Exploring the lesser known places out west is the means for escaping from the big crowds in the mainstream destinations, like the most famous National Parks. Finding solitude and the deafening silence of the great outdoors is easy to do in the desolate desert regions of the west and often there are unique points of interest to discover that barely appear on a map. Doing a map search for ghost towns, mines, springs or rock art will reveal many interesting things to do even in regions that initially appear to be a big blank spot on the map. The San Rafael Swell region of Utah is one such place that the mainstream tourists tend to overlook, simply because the points of interest are not well known and it takes some careful preparation for an adventure in this place.
The western end of the San Rafael Swell is composed of endless miles of inhospitable badlands that are seldom visited, yet there are a few worthwile day trip destinations in this region. The Rochester Rock Art Site is one such place and this destination is fairly easy to find on a map. The travel route getting there does require some dirt road driving, but this was an industrialized region, so the dirt roads are fairly smooth. The Rochester Rock Art Site is managed by the Utah BLM and dispersed camping is an option in this area, while the luxurious Millsite State Park is nearby, so doing an overnighter definitely is an option.
Getting to the Rochester Rock Art Site is fairly easy, but getting to the actual rock art panel will be a real struggle for some. The Rochester Rock Art hiking trail. is an out and back that is less than two miles total distance, but the terrain is challenging. The trail starts by following the contour of a bluff, then the path passes over the length of a branching mesa arm to a point high above the dry wash canyons down below. The trail is very narrow and it squeezes through many huge boulders as it runs over the crest of the rock outcrops to the end point, which is where the Rochester Rock Art Site can be found. In fact, a hiker will know that something special awaits up ahead, because several small petroglyphs can be seen along the way.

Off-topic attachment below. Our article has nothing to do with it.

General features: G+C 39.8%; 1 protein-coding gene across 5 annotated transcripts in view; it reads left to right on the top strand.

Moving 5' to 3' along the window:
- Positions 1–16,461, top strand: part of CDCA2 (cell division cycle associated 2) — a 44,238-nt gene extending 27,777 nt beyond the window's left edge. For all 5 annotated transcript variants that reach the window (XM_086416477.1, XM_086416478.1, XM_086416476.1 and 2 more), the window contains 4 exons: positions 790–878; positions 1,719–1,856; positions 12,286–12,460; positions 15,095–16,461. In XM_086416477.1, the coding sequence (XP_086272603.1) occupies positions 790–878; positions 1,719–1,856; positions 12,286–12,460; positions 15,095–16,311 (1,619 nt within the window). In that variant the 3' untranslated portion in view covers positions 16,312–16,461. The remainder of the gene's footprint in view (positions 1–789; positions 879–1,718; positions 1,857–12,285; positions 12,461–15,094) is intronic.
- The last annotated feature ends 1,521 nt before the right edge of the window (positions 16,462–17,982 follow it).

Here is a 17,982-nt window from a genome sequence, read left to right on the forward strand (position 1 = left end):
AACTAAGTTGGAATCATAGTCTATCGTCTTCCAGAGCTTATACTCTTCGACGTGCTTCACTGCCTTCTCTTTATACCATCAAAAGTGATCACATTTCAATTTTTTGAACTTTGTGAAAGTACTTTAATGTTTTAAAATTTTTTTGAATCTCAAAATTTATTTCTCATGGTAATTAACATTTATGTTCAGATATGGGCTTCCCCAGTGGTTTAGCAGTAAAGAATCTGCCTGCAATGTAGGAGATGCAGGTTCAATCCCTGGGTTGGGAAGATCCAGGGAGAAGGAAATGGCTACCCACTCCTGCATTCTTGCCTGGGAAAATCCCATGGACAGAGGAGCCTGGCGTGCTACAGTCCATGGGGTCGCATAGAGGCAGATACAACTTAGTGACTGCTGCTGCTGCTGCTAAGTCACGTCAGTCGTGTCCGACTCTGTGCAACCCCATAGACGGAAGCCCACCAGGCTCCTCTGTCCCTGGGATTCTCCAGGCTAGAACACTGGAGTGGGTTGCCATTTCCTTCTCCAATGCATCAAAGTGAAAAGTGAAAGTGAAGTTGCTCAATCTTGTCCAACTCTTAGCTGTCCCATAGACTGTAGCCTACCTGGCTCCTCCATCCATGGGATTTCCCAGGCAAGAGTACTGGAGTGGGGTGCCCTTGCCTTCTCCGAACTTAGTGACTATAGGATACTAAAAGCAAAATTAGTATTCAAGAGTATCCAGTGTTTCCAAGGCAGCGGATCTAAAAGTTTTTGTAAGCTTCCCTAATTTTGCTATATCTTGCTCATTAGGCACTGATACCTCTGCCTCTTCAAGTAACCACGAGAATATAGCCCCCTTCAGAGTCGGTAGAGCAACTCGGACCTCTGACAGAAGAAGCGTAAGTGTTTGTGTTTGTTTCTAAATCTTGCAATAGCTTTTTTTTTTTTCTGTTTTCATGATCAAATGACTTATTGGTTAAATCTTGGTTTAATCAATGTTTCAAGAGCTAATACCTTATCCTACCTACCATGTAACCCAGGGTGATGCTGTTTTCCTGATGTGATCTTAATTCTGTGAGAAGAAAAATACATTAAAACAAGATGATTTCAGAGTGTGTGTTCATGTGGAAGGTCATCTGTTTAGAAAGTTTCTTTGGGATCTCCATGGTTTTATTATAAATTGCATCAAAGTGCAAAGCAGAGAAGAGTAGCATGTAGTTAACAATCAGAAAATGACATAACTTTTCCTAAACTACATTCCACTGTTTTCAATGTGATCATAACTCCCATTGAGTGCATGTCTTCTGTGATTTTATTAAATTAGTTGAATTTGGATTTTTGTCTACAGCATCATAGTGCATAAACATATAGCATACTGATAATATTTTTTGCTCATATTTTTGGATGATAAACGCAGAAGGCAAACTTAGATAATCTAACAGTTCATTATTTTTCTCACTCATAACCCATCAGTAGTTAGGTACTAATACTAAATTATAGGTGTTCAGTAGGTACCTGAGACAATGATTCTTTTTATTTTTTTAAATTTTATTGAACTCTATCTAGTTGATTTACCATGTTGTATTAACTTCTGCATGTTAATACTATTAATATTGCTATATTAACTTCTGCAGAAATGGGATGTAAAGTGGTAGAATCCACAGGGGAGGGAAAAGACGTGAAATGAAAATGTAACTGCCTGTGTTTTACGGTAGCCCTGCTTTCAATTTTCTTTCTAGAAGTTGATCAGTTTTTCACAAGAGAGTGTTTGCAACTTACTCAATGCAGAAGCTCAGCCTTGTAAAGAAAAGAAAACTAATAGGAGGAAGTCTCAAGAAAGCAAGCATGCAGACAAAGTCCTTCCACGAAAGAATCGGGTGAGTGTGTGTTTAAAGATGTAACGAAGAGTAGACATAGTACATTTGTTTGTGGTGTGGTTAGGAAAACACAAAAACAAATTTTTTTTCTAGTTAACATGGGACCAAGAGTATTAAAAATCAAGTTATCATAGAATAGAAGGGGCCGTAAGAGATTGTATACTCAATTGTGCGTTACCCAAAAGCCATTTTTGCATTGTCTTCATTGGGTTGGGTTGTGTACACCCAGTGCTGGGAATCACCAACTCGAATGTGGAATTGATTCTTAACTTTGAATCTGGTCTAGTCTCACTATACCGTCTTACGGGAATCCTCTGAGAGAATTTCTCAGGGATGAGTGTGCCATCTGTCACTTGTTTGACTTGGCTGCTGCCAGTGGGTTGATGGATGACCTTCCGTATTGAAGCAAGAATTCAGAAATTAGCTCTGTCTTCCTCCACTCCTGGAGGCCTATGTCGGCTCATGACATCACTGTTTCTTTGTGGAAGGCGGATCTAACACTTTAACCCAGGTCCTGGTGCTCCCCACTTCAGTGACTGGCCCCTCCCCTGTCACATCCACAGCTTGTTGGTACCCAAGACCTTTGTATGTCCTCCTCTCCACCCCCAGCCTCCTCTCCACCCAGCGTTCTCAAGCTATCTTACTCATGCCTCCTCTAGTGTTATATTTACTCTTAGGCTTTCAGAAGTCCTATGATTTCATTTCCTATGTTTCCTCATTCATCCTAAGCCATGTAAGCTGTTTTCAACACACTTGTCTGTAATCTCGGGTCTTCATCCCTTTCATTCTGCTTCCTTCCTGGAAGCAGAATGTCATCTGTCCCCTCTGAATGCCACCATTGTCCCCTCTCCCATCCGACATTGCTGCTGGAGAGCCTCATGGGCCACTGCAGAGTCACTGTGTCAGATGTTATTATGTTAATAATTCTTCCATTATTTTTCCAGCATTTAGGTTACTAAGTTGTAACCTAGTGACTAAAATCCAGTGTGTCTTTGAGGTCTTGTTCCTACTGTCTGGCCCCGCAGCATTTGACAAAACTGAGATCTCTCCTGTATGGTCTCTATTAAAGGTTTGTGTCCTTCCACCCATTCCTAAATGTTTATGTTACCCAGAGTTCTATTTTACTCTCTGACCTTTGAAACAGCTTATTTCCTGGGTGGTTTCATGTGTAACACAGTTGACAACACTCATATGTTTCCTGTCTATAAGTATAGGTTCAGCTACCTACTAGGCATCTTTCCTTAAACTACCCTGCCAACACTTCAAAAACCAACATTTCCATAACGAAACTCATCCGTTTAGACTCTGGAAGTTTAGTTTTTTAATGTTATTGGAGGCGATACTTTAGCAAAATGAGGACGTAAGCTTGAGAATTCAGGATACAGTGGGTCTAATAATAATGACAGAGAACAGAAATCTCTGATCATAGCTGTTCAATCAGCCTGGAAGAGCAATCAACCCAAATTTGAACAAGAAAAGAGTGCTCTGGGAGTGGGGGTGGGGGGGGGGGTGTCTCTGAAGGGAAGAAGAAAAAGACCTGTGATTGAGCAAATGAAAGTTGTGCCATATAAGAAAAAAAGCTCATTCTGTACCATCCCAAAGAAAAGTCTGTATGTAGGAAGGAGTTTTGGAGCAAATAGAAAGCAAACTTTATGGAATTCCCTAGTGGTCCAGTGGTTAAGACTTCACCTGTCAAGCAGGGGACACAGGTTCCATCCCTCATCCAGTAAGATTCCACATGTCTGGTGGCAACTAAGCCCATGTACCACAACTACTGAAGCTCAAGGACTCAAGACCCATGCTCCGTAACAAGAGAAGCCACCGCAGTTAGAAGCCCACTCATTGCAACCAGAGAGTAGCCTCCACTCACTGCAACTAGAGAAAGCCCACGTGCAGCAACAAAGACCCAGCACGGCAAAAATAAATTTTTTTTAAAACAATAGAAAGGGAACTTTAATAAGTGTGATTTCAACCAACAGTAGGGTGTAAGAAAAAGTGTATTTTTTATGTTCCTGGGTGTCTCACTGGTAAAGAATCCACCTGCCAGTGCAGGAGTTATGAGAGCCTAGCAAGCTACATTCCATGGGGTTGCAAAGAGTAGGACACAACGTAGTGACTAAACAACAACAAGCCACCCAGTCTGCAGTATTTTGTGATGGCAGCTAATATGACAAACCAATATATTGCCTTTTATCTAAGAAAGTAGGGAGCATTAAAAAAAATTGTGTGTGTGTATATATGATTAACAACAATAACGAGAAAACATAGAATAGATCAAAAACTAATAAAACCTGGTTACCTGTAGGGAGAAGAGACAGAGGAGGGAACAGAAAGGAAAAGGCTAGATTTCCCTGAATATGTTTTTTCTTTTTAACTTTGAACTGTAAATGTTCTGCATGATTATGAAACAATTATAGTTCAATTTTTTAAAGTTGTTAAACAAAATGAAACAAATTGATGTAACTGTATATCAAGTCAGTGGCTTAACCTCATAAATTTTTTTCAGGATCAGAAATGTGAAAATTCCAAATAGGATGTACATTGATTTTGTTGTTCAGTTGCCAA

At the end point, the entire Rochester Rock Art Panel will come into view and this truly is a big one! Hundreds of characters await to be be interpreted and the overall theme is genuinely intriguing to ponder over. The meaning of the big arch in the artwork is a mystery lost over eons of time, but many related petroglyph sites exist in this region that may provide more clues. The Fremont native culture is credited with much of the rock art In the San Rafael Swell region, but many experts say the Rochester Rock Art dates much further back.
For photographers, the sheer immense size of the Rochester Rock Art Panel does pose a problem, because a viewer can only back up a few feet to fit the entire panel in the picture frame, before falling over the edge of the cliff. For this reason, it is best to pack a wide angle lens for this hike. I used a Nikon D7500 1.5 crop sensor camera with an 18-140mm zoom lens, which at 18mm the field of view is equivalent to about 27mm on a full frame camera. With the viewing distance parameters known, coming home with a photo worth framing will be easier to do.
One last item to note is rock art vandalism, which has been plaguing ancient native heritage sites out west in recent years. As a visitor, it is your responsibility to report suspicious activity and vandalism. This can be difficult in remote destination where there is no cel phone signal, but reporting suspicious activity to the BLM rangers or the sheriffs upon return to civilization is easy to do. Photographing the perpetrators and getting vehicle tag numbers will provide enough for a conviction in most cases, so do not be afraid to use the camera for a good cause. Often a reward is offered, which is even more inspiration to do the right thing. The reason this is mentioned is because the Rochester Rock Art Site was recently vandalized with graffiti, which is a real shame for all future visitors of this unique little spot on the map way out in the Utah high desert.
Leave no trace!
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